Publisher's Note:  

Bestselling writer John Feinstein is back with another exciting sports-mystery, this one set behind the scenes at the storied Army-Navy football game.

Teen sportswriters Stevie Thomas and Susan Carol Anderson are thrilled to be covering "America's Game."  The Black Knights of Army and the Midshipmen of Navy have met on the football field since 1890, and it's a rivalry like no other, filled with tradition. But this year, the match-up is also filled with intrigue.

For weeks, Stevie and Susan Carol have been spending time at Annapolis and West Point, getting to know the players, and coaches. And the secret service agents. Since the president will be attending the game, security will, of course, be tighter than tight. As the game draws nearer Stevie and Susan Carol can tell that the agents are getting tenser.  

But as usual when Stevie and Susan Carol cover a big event--nothing is quite as it seems, and the coaches aren't the only ones calling plays...



This book was sent to Compass Book Ratings for review by Knopf Books for Young Readers


The Rivalry: Mystery at the Army-Navy Game

by John Feinstein

Review Date:
01/04/2012

Recommended Age:
12+

Overall Rating:
***1/2

Profanity / Language Rating:
**

Violence / Gore Rating:
*

Sex / Nudity Rating:
*

Overall Review:  

The Rivalry:  Mystery at the Army-Navy Game by John Feinstein is definitely a sports book first with the mystery playing second fiddle.  The story follows two, fourteen year-old, aspiring reporters, Stevie and Susan Carol, as they are immersed in the culture of two military schools, the schools’ rivalry, the historic game, and what it feels like to be reporting from the sidelines.  Whispers of a mystery don’t really appear until about page 100.  Feinstein’s writing is solid and flows best when he is absorbed in the sports and newspaper reporting aspects of the story.  One complaint was the sheer number of characters introduced made it difficult to keep track of names and connections.  Many of those characters were non-critical to the plot and unfortunately, a lot of them were named Bob.  The book had an interesting feel of retro-reporting/sleuthing combined with an ultra-contemporary setting that referenced current sports figures, the recession, and President Obama.  Mystery fans could probably pass on this book, but since it is filled with sports facts and play-by-play football game scenes, it is a good selection for the young, sports fanatic.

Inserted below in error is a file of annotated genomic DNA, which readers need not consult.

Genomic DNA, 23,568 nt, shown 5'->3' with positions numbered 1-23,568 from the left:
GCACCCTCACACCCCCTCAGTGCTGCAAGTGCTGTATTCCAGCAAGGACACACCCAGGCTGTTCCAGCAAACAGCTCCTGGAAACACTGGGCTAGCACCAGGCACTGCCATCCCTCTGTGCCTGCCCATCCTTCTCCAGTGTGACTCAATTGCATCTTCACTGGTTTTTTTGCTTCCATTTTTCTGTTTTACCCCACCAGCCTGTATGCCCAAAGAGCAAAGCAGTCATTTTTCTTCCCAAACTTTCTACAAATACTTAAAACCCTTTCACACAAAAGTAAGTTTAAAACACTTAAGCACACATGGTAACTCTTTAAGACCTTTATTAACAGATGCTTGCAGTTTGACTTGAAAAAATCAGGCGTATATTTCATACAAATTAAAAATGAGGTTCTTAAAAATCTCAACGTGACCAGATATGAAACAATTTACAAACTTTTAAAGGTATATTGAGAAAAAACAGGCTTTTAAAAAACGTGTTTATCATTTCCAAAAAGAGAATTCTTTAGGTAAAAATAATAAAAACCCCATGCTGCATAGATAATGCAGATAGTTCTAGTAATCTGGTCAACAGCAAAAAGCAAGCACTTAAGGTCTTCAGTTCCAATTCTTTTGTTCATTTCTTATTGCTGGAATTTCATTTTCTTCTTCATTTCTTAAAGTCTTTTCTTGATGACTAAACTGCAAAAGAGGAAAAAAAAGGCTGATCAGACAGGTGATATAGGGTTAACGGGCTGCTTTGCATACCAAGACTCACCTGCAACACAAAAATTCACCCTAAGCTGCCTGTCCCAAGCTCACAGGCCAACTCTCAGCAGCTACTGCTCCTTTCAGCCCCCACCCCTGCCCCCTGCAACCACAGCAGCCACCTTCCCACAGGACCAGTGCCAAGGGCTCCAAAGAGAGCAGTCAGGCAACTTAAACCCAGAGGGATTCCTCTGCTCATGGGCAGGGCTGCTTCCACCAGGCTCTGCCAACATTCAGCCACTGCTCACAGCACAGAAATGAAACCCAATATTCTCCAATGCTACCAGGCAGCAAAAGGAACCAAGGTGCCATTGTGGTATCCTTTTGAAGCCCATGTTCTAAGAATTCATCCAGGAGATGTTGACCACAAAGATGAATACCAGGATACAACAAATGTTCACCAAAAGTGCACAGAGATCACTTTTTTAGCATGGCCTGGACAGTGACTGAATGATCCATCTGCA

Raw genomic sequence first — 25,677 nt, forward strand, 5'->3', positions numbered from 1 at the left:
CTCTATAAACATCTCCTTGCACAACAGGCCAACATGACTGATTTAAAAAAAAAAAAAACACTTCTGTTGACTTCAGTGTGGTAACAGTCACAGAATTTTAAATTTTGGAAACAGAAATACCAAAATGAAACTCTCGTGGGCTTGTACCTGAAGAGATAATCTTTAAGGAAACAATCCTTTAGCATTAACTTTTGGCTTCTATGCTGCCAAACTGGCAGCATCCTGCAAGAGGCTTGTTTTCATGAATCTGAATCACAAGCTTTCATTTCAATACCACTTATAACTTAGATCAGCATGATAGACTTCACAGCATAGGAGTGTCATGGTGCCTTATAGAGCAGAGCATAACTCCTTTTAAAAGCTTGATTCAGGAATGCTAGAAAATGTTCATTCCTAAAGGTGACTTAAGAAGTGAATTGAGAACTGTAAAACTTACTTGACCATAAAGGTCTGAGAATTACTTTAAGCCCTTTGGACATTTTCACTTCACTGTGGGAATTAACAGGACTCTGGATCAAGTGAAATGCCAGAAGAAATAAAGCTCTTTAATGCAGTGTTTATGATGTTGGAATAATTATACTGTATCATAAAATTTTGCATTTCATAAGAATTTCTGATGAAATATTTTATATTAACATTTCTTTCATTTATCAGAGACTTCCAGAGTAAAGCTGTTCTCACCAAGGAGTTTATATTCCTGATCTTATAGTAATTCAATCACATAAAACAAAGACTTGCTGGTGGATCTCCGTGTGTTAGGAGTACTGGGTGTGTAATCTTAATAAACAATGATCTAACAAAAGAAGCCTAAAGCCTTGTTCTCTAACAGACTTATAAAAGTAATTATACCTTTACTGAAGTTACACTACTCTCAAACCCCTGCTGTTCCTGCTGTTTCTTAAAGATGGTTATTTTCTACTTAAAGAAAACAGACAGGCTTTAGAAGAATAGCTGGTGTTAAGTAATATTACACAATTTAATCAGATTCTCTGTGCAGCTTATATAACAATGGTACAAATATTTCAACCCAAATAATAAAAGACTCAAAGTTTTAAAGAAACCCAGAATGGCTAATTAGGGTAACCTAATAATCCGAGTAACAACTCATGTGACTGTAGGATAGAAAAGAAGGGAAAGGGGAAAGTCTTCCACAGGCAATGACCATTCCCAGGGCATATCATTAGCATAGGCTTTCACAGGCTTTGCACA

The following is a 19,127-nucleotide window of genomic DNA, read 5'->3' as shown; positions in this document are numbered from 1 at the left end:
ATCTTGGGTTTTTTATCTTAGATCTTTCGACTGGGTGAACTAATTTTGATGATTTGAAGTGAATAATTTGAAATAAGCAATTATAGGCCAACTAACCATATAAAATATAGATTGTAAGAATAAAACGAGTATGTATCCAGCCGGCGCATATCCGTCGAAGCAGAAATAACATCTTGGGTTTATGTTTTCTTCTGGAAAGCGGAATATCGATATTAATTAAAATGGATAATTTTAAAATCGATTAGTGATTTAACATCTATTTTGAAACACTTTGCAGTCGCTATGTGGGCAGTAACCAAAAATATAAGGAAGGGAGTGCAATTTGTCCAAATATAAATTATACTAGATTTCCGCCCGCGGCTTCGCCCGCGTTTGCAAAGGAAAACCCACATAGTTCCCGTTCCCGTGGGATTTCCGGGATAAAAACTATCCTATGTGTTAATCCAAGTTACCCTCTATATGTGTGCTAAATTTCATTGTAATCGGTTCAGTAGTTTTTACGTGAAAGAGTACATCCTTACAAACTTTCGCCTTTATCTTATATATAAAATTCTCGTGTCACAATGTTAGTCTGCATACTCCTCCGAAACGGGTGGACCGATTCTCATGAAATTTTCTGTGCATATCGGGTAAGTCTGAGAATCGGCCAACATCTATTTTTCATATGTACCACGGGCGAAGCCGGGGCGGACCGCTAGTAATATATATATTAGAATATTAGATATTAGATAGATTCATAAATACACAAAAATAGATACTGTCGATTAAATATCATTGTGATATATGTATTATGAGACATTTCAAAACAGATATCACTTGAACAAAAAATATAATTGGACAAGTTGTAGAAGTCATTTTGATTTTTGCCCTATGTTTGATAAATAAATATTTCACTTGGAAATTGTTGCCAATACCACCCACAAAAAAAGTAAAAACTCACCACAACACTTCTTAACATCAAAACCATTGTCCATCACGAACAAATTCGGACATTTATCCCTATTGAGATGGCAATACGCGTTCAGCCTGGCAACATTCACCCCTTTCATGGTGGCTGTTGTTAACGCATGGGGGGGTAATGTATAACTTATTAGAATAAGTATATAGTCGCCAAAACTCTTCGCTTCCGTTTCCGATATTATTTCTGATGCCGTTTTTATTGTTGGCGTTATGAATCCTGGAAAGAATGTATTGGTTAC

Content Analysis:  

Violence consists of a character being accidentally hit by a football player when a play goes out of bounds resulting in a minor injury to the character.

Mild religious profanities were noted seven times.  While not technically profanity, one coarse term was used.

Sexual content is extremely mild.  It consists of a girl greeting her boyfriend with a hug and a kiss and later the same characters kiss once.



Mature Subject Matter:  

Mature themes referenced are gays in athletics and racism against African Americans.  Although both are mentioned, they are addressed quite mildly.  The first involves a three to four sentence dialogue exchange between characters indicating that there is probably more bias in the locker room against gays than against African-Americans.  The second theme, racism, is briefly mentioned in context of some people not being happy about the election of an African-American President and how there is sometimes racism and/or racist remarks during football games.



Alcohol / Drug Use:  

***



Reviewed By Cindy
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